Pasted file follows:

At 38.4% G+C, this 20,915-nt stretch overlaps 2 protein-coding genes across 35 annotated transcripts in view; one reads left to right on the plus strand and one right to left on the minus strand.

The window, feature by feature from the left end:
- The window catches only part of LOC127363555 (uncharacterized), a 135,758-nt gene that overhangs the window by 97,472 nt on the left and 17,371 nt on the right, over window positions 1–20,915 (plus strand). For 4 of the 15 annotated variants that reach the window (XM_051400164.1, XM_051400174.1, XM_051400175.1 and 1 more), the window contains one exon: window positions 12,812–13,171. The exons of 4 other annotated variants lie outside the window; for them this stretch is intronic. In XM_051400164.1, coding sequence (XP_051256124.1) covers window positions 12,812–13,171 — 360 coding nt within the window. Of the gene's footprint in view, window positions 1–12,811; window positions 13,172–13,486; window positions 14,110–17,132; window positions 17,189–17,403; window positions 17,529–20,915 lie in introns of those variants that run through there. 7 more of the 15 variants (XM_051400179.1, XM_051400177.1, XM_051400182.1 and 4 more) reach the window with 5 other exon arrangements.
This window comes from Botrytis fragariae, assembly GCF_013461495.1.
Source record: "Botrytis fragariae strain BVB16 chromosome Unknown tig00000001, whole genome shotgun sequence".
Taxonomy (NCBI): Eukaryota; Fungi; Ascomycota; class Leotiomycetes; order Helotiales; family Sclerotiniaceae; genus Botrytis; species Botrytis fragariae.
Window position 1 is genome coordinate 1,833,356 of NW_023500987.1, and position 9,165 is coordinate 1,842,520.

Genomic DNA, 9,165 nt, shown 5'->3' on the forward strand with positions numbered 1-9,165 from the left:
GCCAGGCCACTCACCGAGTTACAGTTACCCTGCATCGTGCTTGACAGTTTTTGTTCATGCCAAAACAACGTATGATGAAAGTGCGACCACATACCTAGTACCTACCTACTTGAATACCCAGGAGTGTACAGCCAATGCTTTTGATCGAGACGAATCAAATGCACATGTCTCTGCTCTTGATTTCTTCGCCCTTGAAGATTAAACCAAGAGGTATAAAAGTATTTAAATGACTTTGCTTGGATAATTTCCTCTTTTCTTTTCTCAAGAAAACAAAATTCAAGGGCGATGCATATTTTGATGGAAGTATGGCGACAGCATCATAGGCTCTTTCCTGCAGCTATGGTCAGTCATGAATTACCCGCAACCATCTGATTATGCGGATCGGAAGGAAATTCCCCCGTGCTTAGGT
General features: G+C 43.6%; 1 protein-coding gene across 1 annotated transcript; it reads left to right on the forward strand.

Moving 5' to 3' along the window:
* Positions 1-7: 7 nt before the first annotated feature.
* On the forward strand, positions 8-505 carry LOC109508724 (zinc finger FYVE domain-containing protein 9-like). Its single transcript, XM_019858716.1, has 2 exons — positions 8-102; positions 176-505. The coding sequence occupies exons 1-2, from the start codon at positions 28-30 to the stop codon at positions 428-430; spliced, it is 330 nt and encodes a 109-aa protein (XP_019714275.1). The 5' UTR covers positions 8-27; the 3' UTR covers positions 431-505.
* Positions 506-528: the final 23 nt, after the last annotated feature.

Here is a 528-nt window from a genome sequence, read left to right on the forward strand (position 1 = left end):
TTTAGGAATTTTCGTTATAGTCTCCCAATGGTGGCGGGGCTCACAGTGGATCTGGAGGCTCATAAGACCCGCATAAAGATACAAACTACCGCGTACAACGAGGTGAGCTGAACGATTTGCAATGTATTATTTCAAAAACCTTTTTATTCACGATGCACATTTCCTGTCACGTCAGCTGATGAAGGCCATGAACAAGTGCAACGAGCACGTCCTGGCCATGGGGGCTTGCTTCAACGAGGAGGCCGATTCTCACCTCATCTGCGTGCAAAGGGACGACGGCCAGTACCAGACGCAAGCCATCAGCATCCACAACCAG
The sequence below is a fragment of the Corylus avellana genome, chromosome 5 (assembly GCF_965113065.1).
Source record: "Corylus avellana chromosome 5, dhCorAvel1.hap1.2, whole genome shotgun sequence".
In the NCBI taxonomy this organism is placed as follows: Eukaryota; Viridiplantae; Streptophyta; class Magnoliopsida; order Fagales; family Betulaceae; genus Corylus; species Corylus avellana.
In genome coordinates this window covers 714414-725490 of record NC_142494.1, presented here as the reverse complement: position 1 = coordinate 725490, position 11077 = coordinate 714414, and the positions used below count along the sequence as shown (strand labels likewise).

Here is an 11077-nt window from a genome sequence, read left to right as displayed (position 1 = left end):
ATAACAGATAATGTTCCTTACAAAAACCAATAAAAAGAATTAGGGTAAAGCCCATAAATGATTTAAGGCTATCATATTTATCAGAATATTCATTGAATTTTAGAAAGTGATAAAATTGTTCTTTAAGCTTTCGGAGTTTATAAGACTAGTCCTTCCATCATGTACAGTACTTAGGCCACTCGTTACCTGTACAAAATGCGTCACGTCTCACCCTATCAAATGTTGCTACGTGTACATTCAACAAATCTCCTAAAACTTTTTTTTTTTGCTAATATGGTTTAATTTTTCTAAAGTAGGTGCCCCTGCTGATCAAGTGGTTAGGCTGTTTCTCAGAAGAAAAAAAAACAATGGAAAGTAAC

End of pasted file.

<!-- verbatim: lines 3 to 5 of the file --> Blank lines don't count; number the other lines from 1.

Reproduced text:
- The window catches only part of LOC127363555 (uncharacterized), a 135,758-nt gene that overhangs the window by 97,472 nt on the left and 17,371 nt on the right, over window positions 1–20,915 (plus strand). For 4 of the 15 annotated variants that reach the window (XM_051400164.1, XM_051400174.1, XM_051400175.1 and 1 more), the window contains one exon: window positions 12,812–13,171. The exons of 4 other annotated variants lie outside the window; for them this stretch is intronic. In XM_051400164.1, coding sequence (XP_051256124.1) covers window positions 12,812–13,171 — 360 coding nt within the window. Of the gene's footprint in view, window positions 1–12,811; window positions 13,172–13,486; window positions 14,110–17,132; window positions 17,189–17,403; window positions 17,529–20,915 lie in introns of those variants that run through there. 7 more of the 15 variants (XM_051400179.1, XM_051400177.1, XM_051400182.1 and 4 more) reach the window with 5 other exon arrangements.
This window comes from Botrytis fragariae, assembly GCF_013461495.1.
Source record: "Botrytis fragariae strain BVB16 chromosome Unknown tig00000001, whole genome shotgun sequence".